So, what remains of Chica da Silva’s life story in contemporary society? By the twentieth century, Chica had undoubtedly achieved mythological status. During the 1950s, Diamantina became more prominent in the national imagination, when Chica’s and João Fernandes’ former home became both a public museum and a site of memory, preserving the history and culture of Brazil. Featured in the museum is a collection of artworks inspired by Chica’s body and her sexuality. Chica can be seen lying down seductively in bed as João Fernandes’ concubine and as an extravagantly dressed free woman with her breasts fully exposed. These artworks highlight how Chica’s sexuality has come to be understood as central to her significance as a historical figure, influencing how she has been remembered in Brazilian popular culture.

A sexualised picture of Chica da Silva, with her breasts exposed.
An especially sexualised representation of Chica da Silva (Sylvio Bazote CC BY-NC-SA 2.0).

“Xica da Silva”, as a popular character, has been created and recreated in Brazilian carnival parades, poems, plays, soap operas, and films. It is interesting to note that these images of Xica are not always regarded as positive for Chica the historical figure. In particular, the film Xica! (1976) and TV series Xica da Silva (1996) have come to be seen by many as fanciful and trivialised representations of her life that present Xica as a sexual, lascivious, and carefree woman. Xica acquires and uses power by mindlessly drawing on her sexual skills, that bend João Fernandes to her will. Dancing and twirling her naked body, Xica performs to the male gaze. Not only do these myths reinforce negative sexual stereotypes of women of African descent, as perpetually immoral and sexually available, they ignore those oppressive power relations between the enslaver and the enslaved. Perhaps most importantly, these popular myths do not offer a critical examination of Chica da Silva’s ability to free herself, through appropriating her body in her union of concubinage with João Fernandes.

A photo of modern-day Diamantina, captured in 1998.
A photo of modern-day Diamantina, captured in 1998 (CC BY-NC-ND 2.0).

Without ignoring those unequal power relations between master and the enslaved, that restricted the ability for enslaved men and women to act, it is possible to understand enslaved men and women’s agency and strategies of resistance against the oppressive and exploitative forces of capitalism, colonialism, and patriarchy. Indeed, it is a challenge to speak of agency in the context of slavery, but it is vital to recognise the multiple ways in which enslaved women, in particular, challenged their subordinate positions. Scholars, such as Jenny Sharpe, have carefully considered the ways in which enslaved women may have manipulated their sexual exploitation to their own advantage and achieved a degree of mobility by doing so. Acknowledging this side to enslaved women’s experiences is important, for how the myth of Chica da Silva can be imbued with greater significance.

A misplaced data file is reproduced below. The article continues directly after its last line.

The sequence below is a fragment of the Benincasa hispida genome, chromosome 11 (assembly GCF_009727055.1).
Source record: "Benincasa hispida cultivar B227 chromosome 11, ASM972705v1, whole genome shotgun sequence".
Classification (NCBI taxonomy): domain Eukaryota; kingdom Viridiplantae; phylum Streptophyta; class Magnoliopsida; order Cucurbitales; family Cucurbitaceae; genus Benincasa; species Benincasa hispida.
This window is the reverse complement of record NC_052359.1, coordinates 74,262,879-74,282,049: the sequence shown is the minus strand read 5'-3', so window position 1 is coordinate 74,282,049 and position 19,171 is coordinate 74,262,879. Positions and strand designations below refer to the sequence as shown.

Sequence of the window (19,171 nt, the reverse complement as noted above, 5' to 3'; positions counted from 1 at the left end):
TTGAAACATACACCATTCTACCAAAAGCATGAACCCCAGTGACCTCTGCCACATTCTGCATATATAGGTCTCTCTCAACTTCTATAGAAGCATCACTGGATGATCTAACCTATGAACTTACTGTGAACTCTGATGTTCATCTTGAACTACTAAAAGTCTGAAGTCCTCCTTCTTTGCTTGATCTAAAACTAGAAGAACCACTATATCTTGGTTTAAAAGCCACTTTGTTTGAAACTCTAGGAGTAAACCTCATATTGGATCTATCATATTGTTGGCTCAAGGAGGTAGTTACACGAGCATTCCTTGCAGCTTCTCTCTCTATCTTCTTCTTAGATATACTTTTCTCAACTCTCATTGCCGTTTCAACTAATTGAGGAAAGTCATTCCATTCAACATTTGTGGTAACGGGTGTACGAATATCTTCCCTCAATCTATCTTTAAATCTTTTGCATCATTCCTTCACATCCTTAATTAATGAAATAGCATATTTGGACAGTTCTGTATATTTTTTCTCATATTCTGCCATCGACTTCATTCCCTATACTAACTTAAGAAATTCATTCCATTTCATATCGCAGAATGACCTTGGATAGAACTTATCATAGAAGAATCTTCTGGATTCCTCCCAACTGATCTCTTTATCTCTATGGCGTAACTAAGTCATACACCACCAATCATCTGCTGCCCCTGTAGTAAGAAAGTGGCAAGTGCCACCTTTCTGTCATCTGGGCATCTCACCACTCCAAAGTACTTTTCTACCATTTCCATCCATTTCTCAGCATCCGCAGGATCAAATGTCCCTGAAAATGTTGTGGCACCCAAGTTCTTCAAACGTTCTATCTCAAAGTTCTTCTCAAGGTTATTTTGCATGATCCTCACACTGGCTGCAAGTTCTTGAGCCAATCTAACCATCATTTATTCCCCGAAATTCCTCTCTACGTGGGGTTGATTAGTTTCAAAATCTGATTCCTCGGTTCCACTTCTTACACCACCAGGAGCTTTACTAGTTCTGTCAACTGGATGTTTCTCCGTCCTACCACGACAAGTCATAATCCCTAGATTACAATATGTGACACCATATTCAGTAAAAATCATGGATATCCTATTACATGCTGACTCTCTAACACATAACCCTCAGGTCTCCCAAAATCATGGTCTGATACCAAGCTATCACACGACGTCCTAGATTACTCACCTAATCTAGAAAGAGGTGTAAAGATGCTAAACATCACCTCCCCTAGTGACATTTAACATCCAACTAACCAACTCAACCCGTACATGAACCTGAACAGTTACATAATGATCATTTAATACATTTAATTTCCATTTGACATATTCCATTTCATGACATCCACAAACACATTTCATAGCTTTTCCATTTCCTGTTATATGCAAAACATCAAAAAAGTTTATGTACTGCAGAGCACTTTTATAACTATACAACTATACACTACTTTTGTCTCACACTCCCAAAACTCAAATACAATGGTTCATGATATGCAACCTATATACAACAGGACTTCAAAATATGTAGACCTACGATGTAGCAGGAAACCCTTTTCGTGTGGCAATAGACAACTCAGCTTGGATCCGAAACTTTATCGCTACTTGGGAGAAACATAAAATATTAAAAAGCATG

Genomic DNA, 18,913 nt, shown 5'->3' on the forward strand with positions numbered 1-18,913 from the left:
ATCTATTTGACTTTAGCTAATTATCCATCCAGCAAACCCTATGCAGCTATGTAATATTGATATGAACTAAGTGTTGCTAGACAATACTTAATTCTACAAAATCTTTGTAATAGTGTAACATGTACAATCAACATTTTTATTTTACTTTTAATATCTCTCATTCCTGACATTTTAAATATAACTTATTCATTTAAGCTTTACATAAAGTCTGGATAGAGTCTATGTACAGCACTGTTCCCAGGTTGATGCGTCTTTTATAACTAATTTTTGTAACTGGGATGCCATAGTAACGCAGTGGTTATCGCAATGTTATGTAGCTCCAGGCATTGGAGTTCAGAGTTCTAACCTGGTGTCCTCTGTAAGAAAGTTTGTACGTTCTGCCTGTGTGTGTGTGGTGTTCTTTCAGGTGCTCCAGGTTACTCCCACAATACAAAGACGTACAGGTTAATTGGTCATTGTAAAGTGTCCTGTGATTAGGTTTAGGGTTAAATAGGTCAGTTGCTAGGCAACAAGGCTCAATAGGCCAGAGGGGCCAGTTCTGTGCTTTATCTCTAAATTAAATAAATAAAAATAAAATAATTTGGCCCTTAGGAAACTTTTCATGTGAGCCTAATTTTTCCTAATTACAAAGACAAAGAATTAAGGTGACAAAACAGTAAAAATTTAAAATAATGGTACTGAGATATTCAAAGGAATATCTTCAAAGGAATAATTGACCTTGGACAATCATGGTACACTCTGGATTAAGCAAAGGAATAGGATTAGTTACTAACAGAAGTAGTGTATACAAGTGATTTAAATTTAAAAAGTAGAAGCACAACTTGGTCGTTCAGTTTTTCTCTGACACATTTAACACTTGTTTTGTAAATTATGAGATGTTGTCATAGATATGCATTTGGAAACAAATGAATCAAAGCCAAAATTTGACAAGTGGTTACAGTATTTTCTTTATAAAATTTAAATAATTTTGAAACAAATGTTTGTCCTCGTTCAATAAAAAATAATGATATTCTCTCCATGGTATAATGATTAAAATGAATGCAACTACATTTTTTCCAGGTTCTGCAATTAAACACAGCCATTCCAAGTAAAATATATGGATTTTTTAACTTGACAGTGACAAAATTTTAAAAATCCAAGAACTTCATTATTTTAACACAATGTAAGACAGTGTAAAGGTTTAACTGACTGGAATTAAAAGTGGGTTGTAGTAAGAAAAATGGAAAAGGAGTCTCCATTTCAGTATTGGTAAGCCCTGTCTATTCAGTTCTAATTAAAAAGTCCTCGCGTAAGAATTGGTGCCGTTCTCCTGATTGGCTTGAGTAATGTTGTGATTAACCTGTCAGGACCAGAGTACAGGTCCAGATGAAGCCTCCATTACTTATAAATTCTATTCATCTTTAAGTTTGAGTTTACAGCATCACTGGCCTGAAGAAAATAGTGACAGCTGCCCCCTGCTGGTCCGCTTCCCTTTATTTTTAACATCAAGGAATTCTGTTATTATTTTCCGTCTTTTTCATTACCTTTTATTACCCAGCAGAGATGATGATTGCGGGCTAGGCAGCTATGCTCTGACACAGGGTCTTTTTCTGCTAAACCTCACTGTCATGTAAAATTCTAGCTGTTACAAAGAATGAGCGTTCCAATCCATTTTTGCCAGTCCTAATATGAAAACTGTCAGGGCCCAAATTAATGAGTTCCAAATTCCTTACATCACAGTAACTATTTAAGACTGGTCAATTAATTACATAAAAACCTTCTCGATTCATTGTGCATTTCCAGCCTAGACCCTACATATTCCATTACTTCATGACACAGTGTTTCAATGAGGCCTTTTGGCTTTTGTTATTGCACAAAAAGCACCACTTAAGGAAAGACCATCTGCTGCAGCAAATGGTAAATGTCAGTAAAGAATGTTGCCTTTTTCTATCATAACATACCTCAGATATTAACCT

Chica da Silva exercised volition, as she manipulated the sexual commodification and exploitation of enslaved African women’s bodies to her own advantage. Chica used her body and her sexuality to equalise the power differential between the White male oppressor and the Black enslaved woman. Chica’s relationship with João Fernandes can be understood as an act of resistance against the brutal system of slavery, in which she ensured her survival, freed herself from bondage, and obtained power and prestige. Therefore, popular narratives about her life should not merely reproduce her as a sexual object. Chica da Silva, as the protagonist of her own life, legacy, and myth, should ultimately be recognised as a woman whose choices were deliberate, not thoughtless, and who expressed her sense of her own power through her sexuality.


Further Reading:

  • Barbara Chase-Riboud, Sally Hemings (London: Little, Brown Book Group 2002)

  • Mary E. Frederickson and Delores M. Walters (eds.), Gendered Resistance: Women, Slavery, and the Legacy of Margaret Garner (Baltimore: University of Illinois Press, 2013)

  • Júnia Ferreira Furtado, Chica da Silva: A Brazilian Slave of the Eighteenth Century (Cambridge: Cambridge University Press, 2008)

  • Jenny Sharpe, Ghosts of Slavery: A Literary Archaeology of Black Women’s Lives (Minneapolis: University of Minnesota Press, 2003)

Anna Drury is a postgraduate student at Lancaster University. Her current research involves rethinking the incompatibility of prostitution and feminism, by revising the analytical concept of choice feminism through focusing on Brazilian putafeminismo, a feminism created by sex workers across Lusophone and Hispanic cultures based upon the ideals of choice, agency, and control relating to sex work. This research will be sponsored by the ESRC.